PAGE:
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Senate Journal 1830 (30-318509-P163A.pdf)

XVIII void and of no effect whatever, and gave them none of the rights or privileges of Senators.

It is most manifest that the Senate must first fully judge of the Elections and Qualifications of its Members, by adjudging who are elected, what deficiencies exist and who are the Candidates from whom those deficiencies exist and who are the Candidates from whom those deficiencies should be supplied before a Convention can proceed to supply such deficiencies. In ascertaining the Candidates the Senate necessarily judges off the Elections by the People and of the Qualification of the Person voted for, in respect to their eligibility. To suppose the Senate could exercise this power twice, once "Before," and again "After" the deficiency are supplied, would be absurd. Its whole power, then, in this respect, being fully exercised before the deficiencies are supplied, it follows that none can be exercised afterwards; and therefore no vote, order a resolve can legalize such convention or any of its doings relating to its Elections. No subsequent Resolve of either House can make a Conventional act Constitutional, which in itself is Unconstitutional; for if it could, a Resolve of either House would be paramount in power to the Constitution itself. It is a selfevident proposition that an Act the due performance of which requires the concurrence of the two Houses in Joint Ballot, cannot, when illegally done, be legalized by a vote of either House alone. If it were otherwise, either House would have the power of both Houses together. Each House may judge of the elections by the People, of its Members, and of the Qualification of the Persons voted for. But neither have the power to elect, except jointly, in Convention of both Houses. Neither can therefore, by its own act, render a choice made by the two Houses valid, which was not so without such act; for in doing so it would exercise a power not given it by the Constitution, and which can be exercised only by the two Houses in Convention. Against the right, then, of the said Appleton, Usher D Bodwell, to sit and vote in this Convention, the Undersigned hereby Protest as destructive to and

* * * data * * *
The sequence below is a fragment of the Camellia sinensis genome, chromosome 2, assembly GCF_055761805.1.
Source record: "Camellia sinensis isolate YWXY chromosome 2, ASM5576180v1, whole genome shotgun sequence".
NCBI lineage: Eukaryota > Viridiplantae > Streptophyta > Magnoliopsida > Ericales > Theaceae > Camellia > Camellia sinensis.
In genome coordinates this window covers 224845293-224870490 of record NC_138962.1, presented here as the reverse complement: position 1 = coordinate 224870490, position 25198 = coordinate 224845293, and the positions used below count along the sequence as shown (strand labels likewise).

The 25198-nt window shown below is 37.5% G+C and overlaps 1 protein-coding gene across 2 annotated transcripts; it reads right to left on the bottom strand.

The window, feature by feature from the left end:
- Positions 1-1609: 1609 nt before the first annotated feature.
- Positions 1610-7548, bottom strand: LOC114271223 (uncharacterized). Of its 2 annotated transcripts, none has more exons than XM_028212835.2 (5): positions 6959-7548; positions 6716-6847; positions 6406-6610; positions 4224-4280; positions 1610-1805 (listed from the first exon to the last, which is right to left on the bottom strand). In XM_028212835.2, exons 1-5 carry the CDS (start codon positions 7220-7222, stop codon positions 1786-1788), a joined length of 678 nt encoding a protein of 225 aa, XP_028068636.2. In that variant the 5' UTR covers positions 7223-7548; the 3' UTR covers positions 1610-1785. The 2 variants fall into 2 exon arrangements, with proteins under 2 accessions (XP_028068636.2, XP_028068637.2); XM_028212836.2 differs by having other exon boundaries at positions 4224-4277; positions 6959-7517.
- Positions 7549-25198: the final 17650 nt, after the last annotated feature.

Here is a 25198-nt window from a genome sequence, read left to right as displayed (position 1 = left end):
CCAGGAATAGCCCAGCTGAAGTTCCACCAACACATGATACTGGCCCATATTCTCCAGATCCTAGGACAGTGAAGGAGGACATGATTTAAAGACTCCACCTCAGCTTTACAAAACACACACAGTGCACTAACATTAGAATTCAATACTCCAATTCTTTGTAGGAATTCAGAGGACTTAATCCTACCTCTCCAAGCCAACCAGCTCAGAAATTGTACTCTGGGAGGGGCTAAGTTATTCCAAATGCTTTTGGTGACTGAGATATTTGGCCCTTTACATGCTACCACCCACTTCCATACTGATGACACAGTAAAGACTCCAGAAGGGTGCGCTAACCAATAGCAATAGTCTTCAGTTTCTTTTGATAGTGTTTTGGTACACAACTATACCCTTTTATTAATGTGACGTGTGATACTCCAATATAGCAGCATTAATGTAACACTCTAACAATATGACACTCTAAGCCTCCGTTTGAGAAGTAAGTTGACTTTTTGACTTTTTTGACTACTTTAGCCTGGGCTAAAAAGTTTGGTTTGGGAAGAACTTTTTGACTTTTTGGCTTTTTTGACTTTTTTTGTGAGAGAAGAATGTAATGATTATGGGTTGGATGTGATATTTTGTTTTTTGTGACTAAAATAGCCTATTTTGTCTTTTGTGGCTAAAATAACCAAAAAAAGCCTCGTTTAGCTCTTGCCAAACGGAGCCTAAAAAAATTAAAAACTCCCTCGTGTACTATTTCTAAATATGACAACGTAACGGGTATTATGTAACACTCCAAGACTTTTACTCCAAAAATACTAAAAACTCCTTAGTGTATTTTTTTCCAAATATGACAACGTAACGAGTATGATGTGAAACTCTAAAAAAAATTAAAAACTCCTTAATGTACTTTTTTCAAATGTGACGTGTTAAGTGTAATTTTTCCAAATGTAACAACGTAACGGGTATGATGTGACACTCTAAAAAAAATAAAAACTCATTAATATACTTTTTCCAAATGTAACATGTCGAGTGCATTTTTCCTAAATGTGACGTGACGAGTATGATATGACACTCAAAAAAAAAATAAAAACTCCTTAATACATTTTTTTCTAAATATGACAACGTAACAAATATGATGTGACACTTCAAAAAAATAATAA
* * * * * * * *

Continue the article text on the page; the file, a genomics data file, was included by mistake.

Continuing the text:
Description: The journal of the Senate documents the proceedings in the chamber, including actions taken on bills, petitions and reports from committees read, and votes taken. The journals are not transcripts and therefore do not include floor speeches that are found in the modern Legislative Records.

Link to document in Digital Maine

Language: English

Date: 1830

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